'foreground': '#000000',
'background': '#ffffff',
'cyan-bluish-gray': '#abb8c3',
'pale-pink': '#f78da7',
'luminous-vivid-amber': '#fcb900',
'pale-cyan-blue': '#8ed1fc',
'vivid-cyan-blue': '#0693e3',
'vivid-purple': '#9b51e0',
'vivid-red': '#cf2e2e',
'light-green-cyan': '#7bdcb5',

export const fontSizesMap = {
'small': '1rem',
'normal': '1.5rem',
'large': '1.75rem'
import isObject from 'lodash/isObject';
import map from 'lodash/map';
import camelCase from 'lodash/camelCase';

export const cssToReactStyle = (css) => {
// If object is given, return object (could be react style object mistakenly provided)
if (isObject(css)) {
return css;

// If falsy, then probably empty string or null, nothing to be done there
if (!css) {
return {};

// Only accepts strings
if (typeof css !== 'string') {
console.error(`Unexpected type "${typeof css}" when expecting string, with value "${css}"`);
return {};

const style = {};
const rules = css.split(';');
map(rules, (rule) => {
let [key, value] = rule.split(':');

if (key && value) {
key = key.trim();
value = value.trim();

style[camelCase(key)] = value;

return style;

If you don't want to include the @wordpress/style-engine package in your final bundle, you can still map the JSON object manually into the associated styles. If you take a look at this style object after the style is parsed:

border: {
color: "#000"
color: {
text: "#333"

Mapping into the React styles object would then be:

  const parsed = JSON.parse(style);
return {
borderColor: parsed?.border?.color
color: parsed?.text?.color,

One final detail: don't forget to include the global scss for the block so that the right styles are applied. You can create a new folder for block styles inside the styles folder and import it there:

// WordPress block styles.
@import './blocks/CoreCode' // import block styles here

Now that you have the styles configured correctly, you can navigate into the Headless site's page and check that the block matches the styles with the editor view:

Code block demo of the block rendered in the Decoupled Website

Make sure to tweak the block in the editor and verify that the changes are being reflected in the website.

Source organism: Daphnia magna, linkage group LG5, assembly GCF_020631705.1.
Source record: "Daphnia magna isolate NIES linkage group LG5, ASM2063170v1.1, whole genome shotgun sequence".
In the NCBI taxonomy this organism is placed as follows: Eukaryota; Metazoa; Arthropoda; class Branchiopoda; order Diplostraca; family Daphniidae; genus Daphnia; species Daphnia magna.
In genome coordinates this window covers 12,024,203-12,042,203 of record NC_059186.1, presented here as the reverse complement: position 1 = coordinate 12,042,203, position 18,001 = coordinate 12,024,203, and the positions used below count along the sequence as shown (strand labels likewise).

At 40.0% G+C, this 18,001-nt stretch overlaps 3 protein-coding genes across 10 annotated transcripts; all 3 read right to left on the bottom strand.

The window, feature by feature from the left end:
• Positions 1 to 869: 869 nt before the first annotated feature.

Next.js won't allow you to import the styles.scss directly into the component since it requires all global CSS to be imported from the pages directory only. See the related error message. So you need to either import the styles from a global module or translate the styles to use Component-Level CSS.

Further Considerations

What if the block is missing some attributes?

If the block does not have any attributes or has only a few of them declared in the block.json, you can still try to extend the block API by declaring additional attributes for that block. Follow the filters reference guide, to create a block that uses the additional_block_attributes property. The attributes will be available to query from that block.

class CoreCode extends WPGraphQL\ContentBlocks\Blocks\Block
protected ?array $additional_block_attributes = array(
// Write your attributes here

If you include those extensions in a custom plugin, your Decoupled application is dependent on the inclusion of this plugin. You need to make sure you bundle them together, otherwise the queries you perform in the application will fail.

Can I style the block differently?

Yes, you can style the block in many ways, choosing to ignore some of the attributes altogether. You can also use an external React Library to style the block. For example, use Material UI or ChakraUI. Bear in mind that this will almost always result in degraded user editing experience as the styles of the Editor view won't match the styles of the rendered page.

What if the block contains custom JavaScript assets?

Some Core blocks include JavaScript assets that are injected into the WordPress page so that they can run in the front view. Typically a lot of Dynamic Blocks use that functionality since they have no way to include user interactivity. Since React is not normally bundled as a dependency in the browser, the JavaScript code usually consists of good old jQuery and document selectors.

In that case you want to be able to review the bundled JavaScript assets and choose one of the following options:

  • Include them in your code: This is not recommended as React does not play well with plain JavaScript and jQuery so you can expect lots of problems.

  • Rewrite them as React components: You can attempt to rewrite the code into React. If the bundled code can be understood and rewritten with low effort then you can make that commitment.

  • Use an equivalent React Component from a library: A simpler alternative is to find a compatible React Package and use that instead of trying to replicate the blocks interactivity. Sometimes this is a viable strategy as it frees the developer from implementing the functionality from scratch.

Inevitably this is a common pain point when trying to leverage the power of Blocks in the Decoupled Website so it's up to you how you want to handle the pros and cons of each approach.